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Could you be a target? Police plans for Notting Hill '17

CAUGHT ON CAMERA: An example of how the facial recognition technology might look

THE MET has announced plans to continue their trial of facial recognition software at Notting Hill Carnival for the second year running, in a bid to “ensure everyone has a safe and enjoyable carnival”.

In a statement to The Voice, the Met said:

“The facial recognition trial continues and the system will be used in the policing operation at Notting Hill Carnival, having been used in last year’s event for the first time. The technology involves the use of overt cameras which scan the faces of those passing by and flag-up potential matches against a database of custody images. The database will be populated with images of individuals who are forbidden from attending Carnival, as well as individuals wanted by police.

“If a match is made by the system, officers will be alerted and will seek to speak with the individual to verify their identity, and will make an arrest if necessary.

“It is possible that faces of members of the public in the background of a positive identification will feature. These images will be retained for the purposes of analysis of this project only and will not be speculatively searched or disseminated for any purpose.”


Anti-racism and civil liberties groups have criticised the move, arguing that deploying the biometric technology at a predominately African and Caribbean event is discriminatory and questioned why it is being used at Notting Hill Carnival after a series of high profile events this summer.

Martha Spurrier, director of Liberty, said:

“When facial recognition was used at last year’s event, not a single person officers were looking for was identified — but an air of suspicion was cast over thousands of innocent people, including the British African Caribbean community that the Carnival seeks to celebrate.”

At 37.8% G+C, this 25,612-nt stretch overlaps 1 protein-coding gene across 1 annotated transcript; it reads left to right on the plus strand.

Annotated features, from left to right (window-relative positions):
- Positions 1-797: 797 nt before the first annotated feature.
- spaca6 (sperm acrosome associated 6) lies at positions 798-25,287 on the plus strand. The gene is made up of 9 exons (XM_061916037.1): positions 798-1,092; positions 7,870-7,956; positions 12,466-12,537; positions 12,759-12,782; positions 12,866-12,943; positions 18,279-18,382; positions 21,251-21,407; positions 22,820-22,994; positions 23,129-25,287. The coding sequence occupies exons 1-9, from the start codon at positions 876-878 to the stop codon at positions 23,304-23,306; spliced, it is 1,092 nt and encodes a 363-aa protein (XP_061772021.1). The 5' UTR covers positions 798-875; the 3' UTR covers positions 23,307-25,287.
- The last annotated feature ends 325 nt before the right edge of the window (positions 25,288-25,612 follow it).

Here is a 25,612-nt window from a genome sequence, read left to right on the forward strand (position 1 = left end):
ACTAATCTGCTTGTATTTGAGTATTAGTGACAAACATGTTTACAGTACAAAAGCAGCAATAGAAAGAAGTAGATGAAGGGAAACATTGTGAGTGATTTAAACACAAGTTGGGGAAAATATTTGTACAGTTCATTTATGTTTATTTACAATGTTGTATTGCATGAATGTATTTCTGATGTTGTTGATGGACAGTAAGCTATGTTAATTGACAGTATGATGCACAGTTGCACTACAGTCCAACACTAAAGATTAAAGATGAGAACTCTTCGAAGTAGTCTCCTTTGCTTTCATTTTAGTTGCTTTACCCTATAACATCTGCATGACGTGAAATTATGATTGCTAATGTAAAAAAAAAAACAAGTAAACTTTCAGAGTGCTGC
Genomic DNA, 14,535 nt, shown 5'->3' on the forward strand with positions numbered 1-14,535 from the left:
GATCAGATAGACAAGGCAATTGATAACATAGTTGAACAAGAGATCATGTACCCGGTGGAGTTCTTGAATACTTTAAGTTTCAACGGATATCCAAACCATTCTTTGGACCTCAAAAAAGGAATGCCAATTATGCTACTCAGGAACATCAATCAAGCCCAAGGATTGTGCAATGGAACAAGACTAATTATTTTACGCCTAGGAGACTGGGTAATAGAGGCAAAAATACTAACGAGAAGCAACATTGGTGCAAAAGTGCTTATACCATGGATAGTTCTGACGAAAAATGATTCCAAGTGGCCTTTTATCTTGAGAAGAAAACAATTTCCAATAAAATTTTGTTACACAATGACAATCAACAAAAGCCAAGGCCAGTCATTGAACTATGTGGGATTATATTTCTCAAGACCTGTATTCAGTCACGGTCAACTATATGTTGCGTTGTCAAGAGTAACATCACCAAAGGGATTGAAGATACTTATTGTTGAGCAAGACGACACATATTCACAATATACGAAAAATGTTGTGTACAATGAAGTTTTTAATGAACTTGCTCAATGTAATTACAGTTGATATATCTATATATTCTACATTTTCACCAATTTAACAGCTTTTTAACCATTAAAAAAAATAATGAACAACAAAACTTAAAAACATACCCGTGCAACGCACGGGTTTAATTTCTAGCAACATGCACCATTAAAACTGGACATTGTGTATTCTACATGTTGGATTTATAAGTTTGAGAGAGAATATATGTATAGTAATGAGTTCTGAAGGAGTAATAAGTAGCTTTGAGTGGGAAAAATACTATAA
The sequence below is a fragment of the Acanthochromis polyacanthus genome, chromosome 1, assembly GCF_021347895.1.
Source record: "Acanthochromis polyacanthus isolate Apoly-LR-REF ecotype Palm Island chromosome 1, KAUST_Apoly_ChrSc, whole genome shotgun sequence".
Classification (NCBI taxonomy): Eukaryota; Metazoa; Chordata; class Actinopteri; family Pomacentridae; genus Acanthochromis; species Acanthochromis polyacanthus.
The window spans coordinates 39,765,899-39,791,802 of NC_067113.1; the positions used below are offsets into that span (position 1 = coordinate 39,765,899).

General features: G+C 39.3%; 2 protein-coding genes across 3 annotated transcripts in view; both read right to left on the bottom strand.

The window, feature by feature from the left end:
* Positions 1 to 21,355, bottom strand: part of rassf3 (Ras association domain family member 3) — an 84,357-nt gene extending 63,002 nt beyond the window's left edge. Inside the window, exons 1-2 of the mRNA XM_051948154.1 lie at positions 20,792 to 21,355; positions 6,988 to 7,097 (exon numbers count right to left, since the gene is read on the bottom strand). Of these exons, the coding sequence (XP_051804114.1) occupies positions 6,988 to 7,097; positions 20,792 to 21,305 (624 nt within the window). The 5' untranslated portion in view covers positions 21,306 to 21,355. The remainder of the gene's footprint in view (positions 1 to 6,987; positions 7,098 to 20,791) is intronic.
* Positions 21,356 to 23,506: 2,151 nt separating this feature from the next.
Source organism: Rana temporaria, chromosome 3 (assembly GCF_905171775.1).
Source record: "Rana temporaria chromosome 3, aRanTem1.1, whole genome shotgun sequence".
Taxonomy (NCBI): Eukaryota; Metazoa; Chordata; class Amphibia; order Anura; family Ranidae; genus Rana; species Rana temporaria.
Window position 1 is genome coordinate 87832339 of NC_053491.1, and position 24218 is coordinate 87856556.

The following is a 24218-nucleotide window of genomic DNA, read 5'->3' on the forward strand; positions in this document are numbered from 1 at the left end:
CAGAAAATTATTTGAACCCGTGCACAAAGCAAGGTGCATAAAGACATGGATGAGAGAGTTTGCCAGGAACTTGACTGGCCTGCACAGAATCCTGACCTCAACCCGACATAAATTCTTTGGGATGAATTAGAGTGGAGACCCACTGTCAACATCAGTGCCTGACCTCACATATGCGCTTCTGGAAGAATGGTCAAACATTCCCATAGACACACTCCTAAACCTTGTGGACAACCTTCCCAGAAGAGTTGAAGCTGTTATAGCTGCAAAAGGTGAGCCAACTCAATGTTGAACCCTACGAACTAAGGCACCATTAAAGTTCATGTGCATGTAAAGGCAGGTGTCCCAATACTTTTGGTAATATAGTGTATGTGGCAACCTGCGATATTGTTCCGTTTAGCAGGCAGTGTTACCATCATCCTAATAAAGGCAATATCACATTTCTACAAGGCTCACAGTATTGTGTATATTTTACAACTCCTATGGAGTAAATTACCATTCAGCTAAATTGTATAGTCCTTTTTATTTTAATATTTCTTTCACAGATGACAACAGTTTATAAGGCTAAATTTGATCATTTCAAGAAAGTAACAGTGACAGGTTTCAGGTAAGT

The readers of The Voice Online also shared their thoughts on the news. One reader, Kristoffer Bell, said the move was “very bad” while reader Vocal Ex questioned:

“Why don’t they use it at football matches or other large crowd events? So obvious but perhaps this is the message that they want to convey?”

The use of facial recognition software at events in the UK is unique to Notting Hill Carnival and many are questioning why this has yet to be used at other major events with bigger crime rates.

Last year, Avon and Somerset Police reported 236 offences at Glastonbury Festival, with around 175,000 attendees, while only a reported 454 arrests were made at last year’s carnival, with around two million attendees.

TERRORISM WORRIES: Notting Hill Carnival Chairman Augustine Leith Francis feels the software may discourage terrorists

While claims of discrimination have been made due to the large African and Caribbean presence at Notting Hill Carnival, Chairman Augustine Leith Francis sees the need for the use of the facial recognition software. He said:

“With the terrorism threat that we’re facing, Carnival is a soft target and I think it's something that we need to discuss more.”

Some of our readers agreed, with Iona Natasha Gabriel commenting: